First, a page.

Wednesday, November 18, 2015

Catching Up - Swallowtails and Frogs

 In the thick of summer and fall, it's hard to keep up with photographing, downloading and posting.  Now that things are a bit slower, I can sift through a few folders.  Or few dozens or so.

Tiger swallowtails were in the yard a lot.  These two actually started a throwdown right above my yard.  Green frog was out where I banded at one point. 

Saturday, November 14, 2015

Pheasant Smack Down

What a sight!  Two pheasant roosters engaged in quite a battle.  Was out birding with friend Mary, and came upon them.  One flew away, and the winner actually had a limp as he ducked into the grasses.

Thursday, August 6, 2015

SD Raptors

Quite a nice assortment of raptors in SD right now.  Thanks to my dad for taking me around to find them!
Female American kestrel.  Very typical.  Pic
is of of the bird flying away. 

Wow - this little male did not move at all!

Holy moly - this was amazing!  Ferruginous
hawk - just chill. 

What a beast!

Red-tail flying - check out the molt pattern
in the tail.

Pretty bird! Landed so you can see part of that
odd molt.

Swainson's everywhere. 

Check out how long the wingtips are -
almost even with the tail.
Prairie falcon with lunch!

Inspirational Thoughts from a Kingbird

I have to admit that one of my pet peeves are the inspirational posters with a random eagle on it.  Advice on success and pursuing your dreams is fine; eagles don't care, though. 

On a recent trip to SD, my dad and I came across a Ferruginous hawk - quite a find!  The bird was pretty chill for a while - until a Western Kingbird decided that for no reason whatsoever, other than he was a kingbird, that he should make the hawk move.  Probably the first time ever that I was a bit put out with a kingbird.  Although the experience did make me give props to the feisty little guys.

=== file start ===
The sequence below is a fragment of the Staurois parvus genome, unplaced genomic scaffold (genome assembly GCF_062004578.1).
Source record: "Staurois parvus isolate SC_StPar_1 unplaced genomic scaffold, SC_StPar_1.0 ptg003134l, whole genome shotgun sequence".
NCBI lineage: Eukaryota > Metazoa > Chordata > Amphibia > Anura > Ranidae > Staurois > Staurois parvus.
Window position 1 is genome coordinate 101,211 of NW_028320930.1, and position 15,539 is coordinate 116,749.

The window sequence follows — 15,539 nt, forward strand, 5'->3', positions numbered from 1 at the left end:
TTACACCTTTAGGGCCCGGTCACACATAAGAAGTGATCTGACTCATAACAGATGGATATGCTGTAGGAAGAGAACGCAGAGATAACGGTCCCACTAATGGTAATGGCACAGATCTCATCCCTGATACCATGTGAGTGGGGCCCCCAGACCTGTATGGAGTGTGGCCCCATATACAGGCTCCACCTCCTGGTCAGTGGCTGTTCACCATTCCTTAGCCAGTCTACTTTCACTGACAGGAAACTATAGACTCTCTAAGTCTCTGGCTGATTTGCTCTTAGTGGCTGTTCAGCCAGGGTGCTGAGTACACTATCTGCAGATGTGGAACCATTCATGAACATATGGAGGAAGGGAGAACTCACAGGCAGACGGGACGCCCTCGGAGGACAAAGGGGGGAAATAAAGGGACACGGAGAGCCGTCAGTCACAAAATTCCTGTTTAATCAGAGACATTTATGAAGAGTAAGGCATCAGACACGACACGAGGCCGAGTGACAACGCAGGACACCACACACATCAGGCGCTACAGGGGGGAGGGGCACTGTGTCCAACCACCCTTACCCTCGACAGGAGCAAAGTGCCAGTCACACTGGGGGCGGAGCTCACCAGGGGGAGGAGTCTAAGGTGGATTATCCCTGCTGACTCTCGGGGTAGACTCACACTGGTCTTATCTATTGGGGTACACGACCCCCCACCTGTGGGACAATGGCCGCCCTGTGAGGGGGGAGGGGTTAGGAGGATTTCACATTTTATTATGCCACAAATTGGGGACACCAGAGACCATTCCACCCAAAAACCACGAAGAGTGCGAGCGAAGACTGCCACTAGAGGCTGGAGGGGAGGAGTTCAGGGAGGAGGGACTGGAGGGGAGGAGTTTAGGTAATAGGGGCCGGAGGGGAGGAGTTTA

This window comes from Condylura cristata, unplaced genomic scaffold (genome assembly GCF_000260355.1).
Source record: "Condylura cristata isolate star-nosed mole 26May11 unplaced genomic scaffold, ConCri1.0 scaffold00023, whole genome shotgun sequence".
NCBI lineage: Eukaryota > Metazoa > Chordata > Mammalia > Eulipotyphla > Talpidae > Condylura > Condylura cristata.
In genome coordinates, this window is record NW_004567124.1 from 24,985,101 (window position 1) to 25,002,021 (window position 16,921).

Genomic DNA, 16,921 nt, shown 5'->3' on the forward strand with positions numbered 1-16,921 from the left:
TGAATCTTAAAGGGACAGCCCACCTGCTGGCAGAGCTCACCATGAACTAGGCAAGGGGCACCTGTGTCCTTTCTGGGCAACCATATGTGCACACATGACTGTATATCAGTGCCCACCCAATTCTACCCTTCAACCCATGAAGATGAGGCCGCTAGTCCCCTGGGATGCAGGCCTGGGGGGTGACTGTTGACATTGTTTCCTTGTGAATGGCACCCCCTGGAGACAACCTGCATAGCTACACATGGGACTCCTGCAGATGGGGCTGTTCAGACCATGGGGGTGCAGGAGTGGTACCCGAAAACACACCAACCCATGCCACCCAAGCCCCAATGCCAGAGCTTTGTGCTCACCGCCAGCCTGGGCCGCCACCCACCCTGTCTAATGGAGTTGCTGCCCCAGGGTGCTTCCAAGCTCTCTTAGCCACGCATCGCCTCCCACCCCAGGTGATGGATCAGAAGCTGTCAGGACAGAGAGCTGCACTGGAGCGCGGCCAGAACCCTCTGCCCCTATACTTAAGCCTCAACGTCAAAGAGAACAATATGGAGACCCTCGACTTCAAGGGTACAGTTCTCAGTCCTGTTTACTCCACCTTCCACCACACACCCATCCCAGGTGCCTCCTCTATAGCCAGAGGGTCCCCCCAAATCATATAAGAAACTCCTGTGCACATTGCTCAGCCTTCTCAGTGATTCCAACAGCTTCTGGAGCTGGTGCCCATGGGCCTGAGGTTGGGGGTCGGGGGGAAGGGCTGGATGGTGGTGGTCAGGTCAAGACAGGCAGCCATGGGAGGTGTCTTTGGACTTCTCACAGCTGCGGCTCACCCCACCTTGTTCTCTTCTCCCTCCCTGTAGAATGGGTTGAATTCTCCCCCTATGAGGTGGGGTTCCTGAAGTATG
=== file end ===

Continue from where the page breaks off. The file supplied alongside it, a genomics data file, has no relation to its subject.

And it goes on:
I had some fun with the inspirational quotes - enjoy!

Sunday, July 19, 2015

Eastern Kingbirds

 I can't count the number of hours I've spent with my dad, "chasing" down Eastern Kingbirds.  It was always from within the pickup, on the road, and minimum forty feet or usually much farther. 

I was lucky enough to time things to find a family just arriving, then setting up shop, and finally getting to watch the day they fledged (three little ones).  These photos were taken just three days post-fledging, and already they are about the equivalent of a block away from the nest tree.  Two of the little ones huddled close together.

 This lucky one was fed a couple of times. 

 The adult arrives again!

 Only the chick closest to the parent got fed.
 The adult arrived again - and on the same side. 

 So again - same chick was fed. 
And the other one was not happy about it.  
The adults were working very diligently, so none of the youngsters will starve, I am sure.  What a great opportunity!

Kingbird Can of WhoopA&%

I told friends just the other day that I thought I had finally de-coded Kingbirds.  They really do see the world very simply.  If you are NOT cool enough to be a Kingbird, you then fall into one of two categories; one is something they can eat (actually this group is fairly narrow), and the other is something to be used for their punching bag.  I am not sure if I was believed as I related this new hypothesis. 

Just today, however, I think I might be vindicated.  I stopped by the recently fledged Eastern Kingbird family, and watched while the three fledglings were fed.  One adult took off very suddenly after what I thought was a bug; turns out it was an osprey.  Yes, folks - an osprey.  Or - since it wasn't a bug, it was a possible punching bag.


Monday, July 6, 2015

Baby Red-eyed Vireo

 Super bummed that I did not find the nest before this red-eyed vireo fledged, but still great to see!